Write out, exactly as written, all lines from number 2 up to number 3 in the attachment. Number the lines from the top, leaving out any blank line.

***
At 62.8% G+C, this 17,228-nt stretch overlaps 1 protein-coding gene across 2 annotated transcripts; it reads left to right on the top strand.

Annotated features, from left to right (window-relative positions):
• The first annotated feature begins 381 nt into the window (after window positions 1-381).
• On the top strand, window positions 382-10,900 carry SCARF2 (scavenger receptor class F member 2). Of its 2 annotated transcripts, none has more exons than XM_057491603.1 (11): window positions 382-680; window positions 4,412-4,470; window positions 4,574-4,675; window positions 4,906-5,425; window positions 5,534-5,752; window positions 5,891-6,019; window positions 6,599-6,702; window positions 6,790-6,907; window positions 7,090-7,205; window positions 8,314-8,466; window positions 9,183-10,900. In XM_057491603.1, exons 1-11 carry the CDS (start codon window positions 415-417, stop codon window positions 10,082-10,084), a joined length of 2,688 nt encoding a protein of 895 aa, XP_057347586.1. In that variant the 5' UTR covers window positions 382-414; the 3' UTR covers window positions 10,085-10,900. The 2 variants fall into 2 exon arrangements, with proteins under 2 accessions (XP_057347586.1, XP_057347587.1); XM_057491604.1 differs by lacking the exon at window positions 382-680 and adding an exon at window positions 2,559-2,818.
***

Annotated features, from left to right (window-relative positions):
• The first annotated feature begins 381 nt into the window (after window positions 1-381).